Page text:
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3 collaborative divorce myths debunked

When you and your spouse decide to divorce, you can become emotionally overwhelmed. You have the children to think about. Life as you know it will change. The two of you will disassemble everything you have, and make new plans to move forward. How you decide to divorce could make all the difference. Collaborative divorce is often quicker, less stressful, and creates more positive relationships in the future than traditional divorce.

Is that not what you've heard? There are some common myths about collaborative divorce, and it's time to debunk those myths.

  1. My spouse and I aren't exactly in agreement and on the same page, so collaborative divorce isn't an option. Almost all divorcing couples will have disagreements and disputes to work through. You and your soon-to-be ex will work with a team of professionals during the process to find workable solutions. The team often helps couples find creative solutions that a court would never consider.
  2. We have kids and will need to work out custody arrangements, so we have to go through the traditional process. Collaborative divorce is an option for couples with children. Both parents will be able to present their wishes and circumstances to neutral experts. These experts will then help the two of you create an arrangement that is tailored to fit your needs, and is also in the best interest of the children. The courts are very happy when couples successfully work out their own arrangements regarding co-parenting.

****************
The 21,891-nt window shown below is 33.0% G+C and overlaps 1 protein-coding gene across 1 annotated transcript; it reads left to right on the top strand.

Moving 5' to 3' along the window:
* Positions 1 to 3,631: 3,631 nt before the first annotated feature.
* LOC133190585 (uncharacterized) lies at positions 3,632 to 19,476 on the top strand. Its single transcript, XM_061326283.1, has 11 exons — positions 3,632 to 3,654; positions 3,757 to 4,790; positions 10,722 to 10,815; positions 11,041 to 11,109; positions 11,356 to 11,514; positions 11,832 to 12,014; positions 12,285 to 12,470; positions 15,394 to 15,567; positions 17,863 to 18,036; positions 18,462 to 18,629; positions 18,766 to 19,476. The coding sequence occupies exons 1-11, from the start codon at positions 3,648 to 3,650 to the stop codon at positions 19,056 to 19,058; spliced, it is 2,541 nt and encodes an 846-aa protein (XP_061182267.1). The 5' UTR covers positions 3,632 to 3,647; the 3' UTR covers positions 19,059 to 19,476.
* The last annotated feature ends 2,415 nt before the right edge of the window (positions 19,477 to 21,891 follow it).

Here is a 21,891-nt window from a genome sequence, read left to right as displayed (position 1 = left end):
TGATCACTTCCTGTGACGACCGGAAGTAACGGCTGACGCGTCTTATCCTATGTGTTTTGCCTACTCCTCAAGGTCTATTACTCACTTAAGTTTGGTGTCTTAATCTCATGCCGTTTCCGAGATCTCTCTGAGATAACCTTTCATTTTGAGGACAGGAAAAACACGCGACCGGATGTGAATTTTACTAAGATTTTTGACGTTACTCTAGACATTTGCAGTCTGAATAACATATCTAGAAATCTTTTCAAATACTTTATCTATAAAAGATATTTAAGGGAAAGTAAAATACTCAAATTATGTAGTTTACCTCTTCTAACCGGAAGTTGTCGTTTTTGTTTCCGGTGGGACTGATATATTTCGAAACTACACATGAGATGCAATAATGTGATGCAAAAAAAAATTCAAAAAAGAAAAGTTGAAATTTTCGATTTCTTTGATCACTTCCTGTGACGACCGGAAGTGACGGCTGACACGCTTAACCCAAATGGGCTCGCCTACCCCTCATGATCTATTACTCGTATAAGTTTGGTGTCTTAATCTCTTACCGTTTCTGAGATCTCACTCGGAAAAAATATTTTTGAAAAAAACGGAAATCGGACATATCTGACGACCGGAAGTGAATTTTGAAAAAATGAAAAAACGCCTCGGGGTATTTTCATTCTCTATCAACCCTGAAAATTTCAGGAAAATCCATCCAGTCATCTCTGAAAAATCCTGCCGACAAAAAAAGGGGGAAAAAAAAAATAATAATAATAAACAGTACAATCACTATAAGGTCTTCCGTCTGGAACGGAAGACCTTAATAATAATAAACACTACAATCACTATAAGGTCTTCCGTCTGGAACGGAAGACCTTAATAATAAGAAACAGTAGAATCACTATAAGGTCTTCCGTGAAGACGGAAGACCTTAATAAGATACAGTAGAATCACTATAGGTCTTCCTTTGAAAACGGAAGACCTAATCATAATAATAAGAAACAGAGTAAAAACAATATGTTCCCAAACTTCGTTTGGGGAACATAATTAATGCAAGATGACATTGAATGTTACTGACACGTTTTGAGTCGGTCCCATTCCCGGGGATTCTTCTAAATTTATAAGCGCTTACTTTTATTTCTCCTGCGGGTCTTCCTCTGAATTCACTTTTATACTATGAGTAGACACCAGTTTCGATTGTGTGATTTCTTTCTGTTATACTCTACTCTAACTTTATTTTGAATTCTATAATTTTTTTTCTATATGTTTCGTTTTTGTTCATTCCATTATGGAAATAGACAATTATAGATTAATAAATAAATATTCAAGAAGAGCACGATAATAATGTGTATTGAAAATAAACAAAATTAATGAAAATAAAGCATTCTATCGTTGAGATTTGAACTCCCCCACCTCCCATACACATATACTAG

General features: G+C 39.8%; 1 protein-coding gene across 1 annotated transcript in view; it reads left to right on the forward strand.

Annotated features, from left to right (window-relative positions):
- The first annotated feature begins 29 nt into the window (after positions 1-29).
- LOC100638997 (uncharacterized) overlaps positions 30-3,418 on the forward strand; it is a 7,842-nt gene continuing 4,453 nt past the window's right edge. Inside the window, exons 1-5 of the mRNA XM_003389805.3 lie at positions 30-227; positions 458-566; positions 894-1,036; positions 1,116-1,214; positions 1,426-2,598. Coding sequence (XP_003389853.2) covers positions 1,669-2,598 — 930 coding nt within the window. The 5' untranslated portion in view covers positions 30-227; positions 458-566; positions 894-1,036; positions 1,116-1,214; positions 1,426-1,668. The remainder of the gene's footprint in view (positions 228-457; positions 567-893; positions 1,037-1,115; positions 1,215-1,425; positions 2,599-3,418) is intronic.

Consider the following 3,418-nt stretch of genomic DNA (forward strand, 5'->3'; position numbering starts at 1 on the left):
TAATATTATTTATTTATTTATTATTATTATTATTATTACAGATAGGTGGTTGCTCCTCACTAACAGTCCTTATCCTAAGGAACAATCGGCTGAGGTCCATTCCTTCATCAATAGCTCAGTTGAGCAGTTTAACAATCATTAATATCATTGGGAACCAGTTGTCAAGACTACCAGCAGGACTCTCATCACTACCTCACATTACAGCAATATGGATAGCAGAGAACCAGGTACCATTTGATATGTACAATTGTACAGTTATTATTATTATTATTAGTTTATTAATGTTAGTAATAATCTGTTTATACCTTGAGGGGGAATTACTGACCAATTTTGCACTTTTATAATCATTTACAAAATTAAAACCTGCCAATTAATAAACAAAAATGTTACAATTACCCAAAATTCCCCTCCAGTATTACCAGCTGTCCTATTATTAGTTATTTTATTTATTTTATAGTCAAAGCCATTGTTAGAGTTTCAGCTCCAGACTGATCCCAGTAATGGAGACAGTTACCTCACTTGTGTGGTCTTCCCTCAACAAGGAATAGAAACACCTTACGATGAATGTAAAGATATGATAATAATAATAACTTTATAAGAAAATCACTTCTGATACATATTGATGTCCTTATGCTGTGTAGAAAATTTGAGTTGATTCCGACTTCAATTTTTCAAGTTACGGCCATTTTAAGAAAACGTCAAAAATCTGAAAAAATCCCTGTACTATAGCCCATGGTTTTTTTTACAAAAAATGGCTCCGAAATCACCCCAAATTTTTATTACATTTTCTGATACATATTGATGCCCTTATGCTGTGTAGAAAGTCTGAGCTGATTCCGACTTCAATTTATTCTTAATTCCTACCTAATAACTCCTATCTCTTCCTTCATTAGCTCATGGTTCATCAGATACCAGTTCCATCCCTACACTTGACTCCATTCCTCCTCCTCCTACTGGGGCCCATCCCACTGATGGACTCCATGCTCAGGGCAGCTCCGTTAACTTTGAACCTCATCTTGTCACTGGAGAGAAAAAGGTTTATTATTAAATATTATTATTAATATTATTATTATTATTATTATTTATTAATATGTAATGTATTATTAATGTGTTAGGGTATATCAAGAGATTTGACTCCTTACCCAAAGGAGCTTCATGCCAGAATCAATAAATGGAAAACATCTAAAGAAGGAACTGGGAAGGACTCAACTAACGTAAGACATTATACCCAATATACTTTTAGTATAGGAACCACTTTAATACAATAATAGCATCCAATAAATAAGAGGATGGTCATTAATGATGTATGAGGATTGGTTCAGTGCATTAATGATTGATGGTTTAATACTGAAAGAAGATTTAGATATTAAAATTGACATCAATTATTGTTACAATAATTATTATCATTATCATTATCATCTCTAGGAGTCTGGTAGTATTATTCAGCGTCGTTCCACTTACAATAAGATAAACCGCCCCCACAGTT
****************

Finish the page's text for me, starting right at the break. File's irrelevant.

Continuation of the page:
3. We have a lot of assets, and will need the discovery process of other divorce procedures. While collaborative divorce does not have a formal discovery process, records of assets must be fully disclosed. A sworn inventory of assets may be prepared. A neutral financial specialist is part of the team to investigate, research and review all information to make sure that everything is disclosed. The neutral financial specialist makes sure that all concerns and questions have been answered.

Collaborative divorce may be a viable option for you. Both parties involved will have a chance to have their voices heard, and the two of you will get the chance to work through differences. You may have more control over your situation and avoid the uncertain outcomes and the increased disharmony that corresponds with other divorce options.

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